In Chapter 5 of Sarah Banet-Weiser’s “Kid’s Rule: Nickelodeon and Consumer Citizenship”, Banet-Weiser explores the networks “racial ambivalence” and how it has been used for clever marketing strategies but how it also perpetuates existing stereotypes. In one section of the chapter she focuses on Nickelodeons representation of race. Although Nickelodeon prides itself on showing diversity in their content in “Transracial America” it still manages to commodify urban culture, African-American and Latino culture, continues to typecast in more inconspicuous ways and tokenizes people of color. This can be seen in shows such as Hey Arnold where The only African-American character, Gerald, is the street smart, all-knowing source for street legends. It can also be seen in the “Rugrats” spin-off “All Grown Up” where Suzie Carmichael (the only Black character) who is seen listening to music and dancing all the time is being associated with a long-standing stereotype of Blacks/African Americans being innately talented when it comes to rhythm and music. These characters are used to “add cool” to the shows that consist of an all-White cast. The issue that stands is when Nickelodeon, who claims their shows are post-racial (implying that they have moved on from an environment where racial tensions exist), are still thriving off of the lingering yet ignored about racial issues.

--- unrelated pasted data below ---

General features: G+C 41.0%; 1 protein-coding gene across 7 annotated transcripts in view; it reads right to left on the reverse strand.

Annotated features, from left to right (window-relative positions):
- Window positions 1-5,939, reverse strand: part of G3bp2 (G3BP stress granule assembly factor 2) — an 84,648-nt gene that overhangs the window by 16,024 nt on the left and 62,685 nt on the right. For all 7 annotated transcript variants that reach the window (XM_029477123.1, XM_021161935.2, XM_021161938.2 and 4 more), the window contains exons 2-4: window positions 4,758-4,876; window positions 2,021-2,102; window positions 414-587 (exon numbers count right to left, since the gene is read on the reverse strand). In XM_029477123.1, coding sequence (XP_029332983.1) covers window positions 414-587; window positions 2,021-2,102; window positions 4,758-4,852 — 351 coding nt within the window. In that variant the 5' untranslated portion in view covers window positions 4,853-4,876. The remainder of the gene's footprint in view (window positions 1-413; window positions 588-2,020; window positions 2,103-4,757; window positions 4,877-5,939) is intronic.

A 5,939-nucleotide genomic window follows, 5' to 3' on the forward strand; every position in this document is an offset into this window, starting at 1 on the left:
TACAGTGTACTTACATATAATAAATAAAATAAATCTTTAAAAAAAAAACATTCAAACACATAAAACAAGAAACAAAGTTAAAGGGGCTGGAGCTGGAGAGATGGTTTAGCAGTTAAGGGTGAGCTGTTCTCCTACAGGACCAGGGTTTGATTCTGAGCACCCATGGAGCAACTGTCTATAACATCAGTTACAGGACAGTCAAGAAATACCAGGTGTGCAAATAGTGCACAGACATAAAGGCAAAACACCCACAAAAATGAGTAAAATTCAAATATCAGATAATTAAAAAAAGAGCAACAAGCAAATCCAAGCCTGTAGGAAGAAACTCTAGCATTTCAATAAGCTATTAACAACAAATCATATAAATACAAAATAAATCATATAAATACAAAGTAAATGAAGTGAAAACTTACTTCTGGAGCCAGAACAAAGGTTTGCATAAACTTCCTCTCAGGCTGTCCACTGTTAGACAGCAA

Although there is no “lack of image diversity” in the media environment, images of blackness and browness operate as a marketing strategy. Anything related to Black, urban youth is used to attract consumers and profit off of. “Race has become an even more important commodity within media culture, and the ironic construction of the authentic in this context is that it is sold as a mainstream consumer cultural identity.” This is seen in Nick’s show “Rocket Power” whose characters consist of Asian, African American and Hispanic characters who do extreme sports. Nick says they strive to be “accurate” and that their shows are about “real life” but the shows are “animated fantasies” and are built on stereotypes.

Strong work here - it makes me wonder whether any African-American or Hispanic characters are featured in the 3 disk set we're looking at this semester. Watch your punctuation, as shown in red here.